15 Jun 2022

UBS tops European prime broker ranking 

Morgan Stanley still top by manadates, but drops behind Swiss bank client assets

UBS has overtaken Morgan Stanley as the leading prime broker in Europe by market share, though the US bank remains top by client numbers. The Swiss bank ended 2021 with a hedge fund book in the region worth $77.6bn in AuM, up 10% from $70.4bn a year earlier. Morgan Stanley rose 4% from $73.9bn to $76.7bn over the 12-month period.

Morgan Stanley has the most client relationships, with 62 sole and 217 shared mandates, ahead of UBS’s 54 sole and 162 shared. UBS increased its mandate numbers from 41 sole and 154 split mandates last year.

Goldman Sachs rose one place to third, with $63.8bn in client assets, up a significant 24% over the year, across 44 sole and 160 shared mandates.

The changes in the rankings reflect recent shake-ups in the prime brokerage world. Credit Suisse, which was third by client assets last year, is closing its prime brokerage business following the implosion of family office client Archegos Capital Management and dropped to sixth in what should be its final appearance on the list. It announced the closure in November and said it would refer clients to BNP Paribas, thirteenth on the latest list.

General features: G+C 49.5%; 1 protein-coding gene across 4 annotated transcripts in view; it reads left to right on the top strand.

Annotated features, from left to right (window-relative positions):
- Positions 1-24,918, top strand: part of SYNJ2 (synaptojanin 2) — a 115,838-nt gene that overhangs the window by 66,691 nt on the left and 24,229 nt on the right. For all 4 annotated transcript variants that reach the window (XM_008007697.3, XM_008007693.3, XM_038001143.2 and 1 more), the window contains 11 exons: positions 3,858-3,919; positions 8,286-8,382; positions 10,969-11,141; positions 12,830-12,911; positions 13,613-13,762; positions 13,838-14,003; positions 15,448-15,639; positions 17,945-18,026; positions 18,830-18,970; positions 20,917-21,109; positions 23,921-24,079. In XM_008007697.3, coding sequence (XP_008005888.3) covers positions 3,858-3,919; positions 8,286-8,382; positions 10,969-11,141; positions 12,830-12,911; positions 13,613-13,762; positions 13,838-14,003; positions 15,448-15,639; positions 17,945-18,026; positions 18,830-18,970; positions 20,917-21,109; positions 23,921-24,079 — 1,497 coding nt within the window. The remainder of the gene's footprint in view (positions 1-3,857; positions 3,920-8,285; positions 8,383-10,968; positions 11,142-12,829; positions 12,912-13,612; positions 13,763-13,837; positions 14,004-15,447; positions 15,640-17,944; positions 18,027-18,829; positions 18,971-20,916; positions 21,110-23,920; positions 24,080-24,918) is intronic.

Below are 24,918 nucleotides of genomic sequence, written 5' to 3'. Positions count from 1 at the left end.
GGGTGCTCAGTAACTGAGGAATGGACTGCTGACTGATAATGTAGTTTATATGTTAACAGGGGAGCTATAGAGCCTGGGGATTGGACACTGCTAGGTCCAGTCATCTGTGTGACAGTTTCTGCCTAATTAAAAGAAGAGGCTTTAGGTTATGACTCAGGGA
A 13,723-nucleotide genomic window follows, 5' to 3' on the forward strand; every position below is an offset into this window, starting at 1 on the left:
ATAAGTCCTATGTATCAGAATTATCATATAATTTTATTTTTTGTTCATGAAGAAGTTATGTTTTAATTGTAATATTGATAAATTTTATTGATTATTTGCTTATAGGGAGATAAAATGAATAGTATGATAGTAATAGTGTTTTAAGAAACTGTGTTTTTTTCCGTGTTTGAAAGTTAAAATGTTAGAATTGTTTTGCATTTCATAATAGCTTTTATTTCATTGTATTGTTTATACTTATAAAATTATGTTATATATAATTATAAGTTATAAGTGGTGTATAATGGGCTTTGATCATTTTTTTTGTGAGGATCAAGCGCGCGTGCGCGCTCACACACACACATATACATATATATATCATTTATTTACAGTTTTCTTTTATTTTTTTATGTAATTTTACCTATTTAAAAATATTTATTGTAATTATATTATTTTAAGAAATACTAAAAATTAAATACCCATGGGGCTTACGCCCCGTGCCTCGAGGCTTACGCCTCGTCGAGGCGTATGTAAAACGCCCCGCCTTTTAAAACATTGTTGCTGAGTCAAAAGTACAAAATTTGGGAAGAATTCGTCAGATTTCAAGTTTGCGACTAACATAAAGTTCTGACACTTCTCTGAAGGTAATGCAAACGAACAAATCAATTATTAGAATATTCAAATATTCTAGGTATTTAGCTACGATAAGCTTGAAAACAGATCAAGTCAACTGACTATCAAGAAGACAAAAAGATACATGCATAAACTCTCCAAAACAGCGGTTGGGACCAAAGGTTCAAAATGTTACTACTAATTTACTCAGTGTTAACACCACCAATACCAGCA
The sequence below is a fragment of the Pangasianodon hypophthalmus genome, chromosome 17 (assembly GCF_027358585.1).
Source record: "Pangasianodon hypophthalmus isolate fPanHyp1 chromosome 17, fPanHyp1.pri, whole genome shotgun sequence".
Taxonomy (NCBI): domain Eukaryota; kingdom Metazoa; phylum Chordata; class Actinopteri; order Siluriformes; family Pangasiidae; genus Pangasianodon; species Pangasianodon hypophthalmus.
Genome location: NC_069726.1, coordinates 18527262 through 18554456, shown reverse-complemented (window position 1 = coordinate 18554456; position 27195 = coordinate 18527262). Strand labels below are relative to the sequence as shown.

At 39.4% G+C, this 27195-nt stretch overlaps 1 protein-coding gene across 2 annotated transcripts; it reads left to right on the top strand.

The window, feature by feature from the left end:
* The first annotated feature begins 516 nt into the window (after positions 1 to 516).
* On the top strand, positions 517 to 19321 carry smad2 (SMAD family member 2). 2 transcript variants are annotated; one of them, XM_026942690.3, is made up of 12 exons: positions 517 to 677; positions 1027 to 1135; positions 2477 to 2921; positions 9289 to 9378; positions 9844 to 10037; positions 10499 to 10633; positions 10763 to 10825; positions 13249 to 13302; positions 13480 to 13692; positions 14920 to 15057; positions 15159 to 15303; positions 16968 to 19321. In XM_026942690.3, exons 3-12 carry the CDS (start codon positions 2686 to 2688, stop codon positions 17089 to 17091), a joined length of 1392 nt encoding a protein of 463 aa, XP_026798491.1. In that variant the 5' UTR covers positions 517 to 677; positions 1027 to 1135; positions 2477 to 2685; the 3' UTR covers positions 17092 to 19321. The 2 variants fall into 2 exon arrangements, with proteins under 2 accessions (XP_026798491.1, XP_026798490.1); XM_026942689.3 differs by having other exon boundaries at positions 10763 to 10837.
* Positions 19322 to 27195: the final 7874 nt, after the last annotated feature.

The French lender’s position was unchanged despite striking a separate referral deal with Deutsche Bank in September 2019 after the latter said it was pulling back from prime broking. The German bank remains on the list, having dropped from eighth to tenth by client assets, as reporting catches up with the completed transfer of clients, technology and key staff to BNP at the end of 2021.

JP Morgan, the third of the US ‘big three’ in prime brokerage, benefits from Credit Suisse’s drop and rises two places to fourth. It recorded the biggest growth of the main players, with client assets up 46% to $61.1bn in the year. HSBC holds onto fifth position after registering 30% growth. JP Morgan is the top prime broker to new funds by client assets, though its 11 mandates was fewer than Morgan Stanley (14), UBS (15) and Goldman Sachs (16).

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